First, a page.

Finishing without darkening the wood  

Page 2 / 2 Prev
  RSS

Carnivorous HERBivore
(@herb)
Adept
Rep Points:243
Hero:193
Joined:4 months ago
Posts: 62
19/01/2019 10:54 am  

OK - I've tried a 50/50 poly/white spirit rub. Nice finish but still darkens the "Wenge" considerably.

But...

I think I may have found the answer...

Sanding to > 320 grit and then Renaissance Wax. At first it darkened the wood and I was sad but when it dried the magic happened and we're almost back to the original wood colour. I think it'll seal the wood and, when buffed, has a nice satin sheen.

If this doesn't work I'll try (water-based) white chalk paint then sand back to just reveal the lovely grain and seal with the poly rub.

any thoughts most welcome...


mark bailey and John L liked
Reply ReplyQuote
John L
(@johnnierox)
Technician
Rep Points:503
Hero:141
Joined:4 months ago
Posts: 165
20/01/2019 3:02 pm  

I wish I could help you Herb but I don’t have any experience with any of these products. 

Is this a wipe on poly then? What make of poly do you use?

I want to make a good wipe on poly and if I mix it with white spirit so it is thinner, this will then be ready to wipe on? 

Carpe Diem and build your dreams


Reply ReplyQuote
Carnivorous HERBivore
(@herb)
Adept
Rep Points:243
Hero:193
Joined:4 months ago
Posts: 62
20/01/2019 3:46 pm  

I used an oil-based poly varnish from Toolstation and mixed it 50/50 with white spirit. Unfortunately wenge seems to darken considerably at the slightest sniff of solvent. Even the wax darkened it initially.


John L liked
Reply ReplyQuote
darrenking
(@darrenking)
Adept
Rep Points:107
Hero:67
Joined:2 months ago
Posts: 42
20/01/2019 11:55 pm  

Anything that soaks in is going to darken the wood be it wenge, cherry or sycamore. You are trying to achieve something that every finishing company and the vast majority of instrument/furniture/cabinet makers are trying to avoid. That there isn’t a massive database of suggestions of how to make finished wood look dry and the grain display no depth really doesn’t surprise me. Maybe some kind of limed wax finish could help lighten some areas of grain to compensate for the darkening of others. How about just leaving the surface sanded and let it pick up a patina through handling and age. Could be an interesting process to document over the years.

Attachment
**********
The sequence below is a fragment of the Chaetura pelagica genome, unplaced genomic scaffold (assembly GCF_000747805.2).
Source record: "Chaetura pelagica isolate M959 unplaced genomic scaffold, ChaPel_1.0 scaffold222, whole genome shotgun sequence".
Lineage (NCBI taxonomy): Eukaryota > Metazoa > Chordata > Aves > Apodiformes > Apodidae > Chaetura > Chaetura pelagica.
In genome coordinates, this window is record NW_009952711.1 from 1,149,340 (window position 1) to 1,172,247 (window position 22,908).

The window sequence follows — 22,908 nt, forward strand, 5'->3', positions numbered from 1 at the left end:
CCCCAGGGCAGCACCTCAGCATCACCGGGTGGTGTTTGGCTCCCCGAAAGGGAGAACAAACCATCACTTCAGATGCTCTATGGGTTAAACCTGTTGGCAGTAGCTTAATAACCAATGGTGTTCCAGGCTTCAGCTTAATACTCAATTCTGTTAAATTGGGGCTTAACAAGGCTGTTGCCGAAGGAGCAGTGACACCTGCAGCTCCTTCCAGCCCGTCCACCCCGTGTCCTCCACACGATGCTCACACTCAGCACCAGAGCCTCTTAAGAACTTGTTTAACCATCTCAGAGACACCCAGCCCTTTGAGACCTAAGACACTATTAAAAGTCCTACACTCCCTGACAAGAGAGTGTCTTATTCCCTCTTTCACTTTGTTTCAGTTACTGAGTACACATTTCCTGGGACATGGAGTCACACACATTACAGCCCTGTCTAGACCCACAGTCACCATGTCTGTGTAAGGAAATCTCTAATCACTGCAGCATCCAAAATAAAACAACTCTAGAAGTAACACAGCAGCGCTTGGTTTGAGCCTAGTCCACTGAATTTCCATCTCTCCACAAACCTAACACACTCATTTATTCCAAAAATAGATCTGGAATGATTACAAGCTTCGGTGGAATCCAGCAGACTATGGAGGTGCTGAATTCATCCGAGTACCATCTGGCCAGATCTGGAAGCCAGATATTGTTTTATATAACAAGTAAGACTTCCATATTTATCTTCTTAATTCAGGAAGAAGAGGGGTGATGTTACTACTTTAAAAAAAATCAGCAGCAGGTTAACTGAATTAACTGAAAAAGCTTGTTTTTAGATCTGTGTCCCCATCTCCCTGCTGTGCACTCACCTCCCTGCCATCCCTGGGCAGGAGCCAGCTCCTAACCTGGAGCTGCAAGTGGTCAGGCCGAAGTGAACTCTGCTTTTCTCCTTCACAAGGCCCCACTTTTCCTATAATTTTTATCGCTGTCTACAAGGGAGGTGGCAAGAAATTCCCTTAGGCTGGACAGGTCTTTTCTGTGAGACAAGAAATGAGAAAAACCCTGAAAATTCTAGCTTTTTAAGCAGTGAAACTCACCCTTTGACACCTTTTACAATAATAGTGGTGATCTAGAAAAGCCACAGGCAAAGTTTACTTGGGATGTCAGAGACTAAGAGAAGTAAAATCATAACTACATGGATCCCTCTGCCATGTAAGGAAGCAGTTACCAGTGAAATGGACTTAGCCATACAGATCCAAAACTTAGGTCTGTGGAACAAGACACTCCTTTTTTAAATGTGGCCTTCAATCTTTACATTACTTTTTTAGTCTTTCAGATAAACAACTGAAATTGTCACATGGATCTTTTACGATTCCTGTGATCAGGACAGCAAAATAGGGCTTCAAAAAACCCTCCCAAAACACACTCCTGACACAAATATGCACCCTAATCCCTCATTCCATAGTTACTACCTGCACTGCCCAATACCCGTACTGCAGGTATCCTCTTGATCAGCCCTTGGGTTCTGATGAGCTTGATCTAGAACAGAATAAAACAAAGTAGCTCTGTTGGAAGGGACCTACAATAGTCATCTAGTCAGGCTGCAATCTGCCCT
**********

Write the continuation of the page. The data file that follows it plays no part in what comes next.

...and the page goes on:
Regards

Darren


Reply ReplyQuote
Carnivorous HERBivore
(@herb)
Adept
Rep Points:243
Hero:193
Joined:4 months ago
Posts: 62
21/01/2019 10:58 am  

Unless I get alarms from you guys I think I'm going to fine sand and rub in a few coats of Renaissance Wax. That seems to retain a lighter colour in the wood, maximising the contrast of the grain and should seal the wood and give some protection... anyone throwing their hands up in horror?

Thanks for all your input


mark bailey liked
Reply ReplyQuote
Edwin
(@e-den-hertog)
Adept
Rep Points:107
Hero:153
Joined:2021 years ago
Posts: 35
21/01/2019 12:14 pm  

I must say that my experience with wipe on poly is based on usage with maple, pine and rosewood.... Not with wenge.... Too bad you didn't get the result you're looking for....

 

Measure once, cut straight away and maybe you're lucky......


John L liked
Reply ReplyQuote
mark bailey
(@markbailey)
Guitar Making God
Hero:9999836
Joined:10 months ago
Posts: 116
21/01/2019 4:15 pm  

Hey Herb - It would be great to see some pics? 🧐 

Don't be surprised if it gets darker with more coats... 🙄 

This post was modified 1 month ago by mark bailey

Measure twice, cut once...


John L liked
Reply ReplyQuote
Page 2 / 2 Prev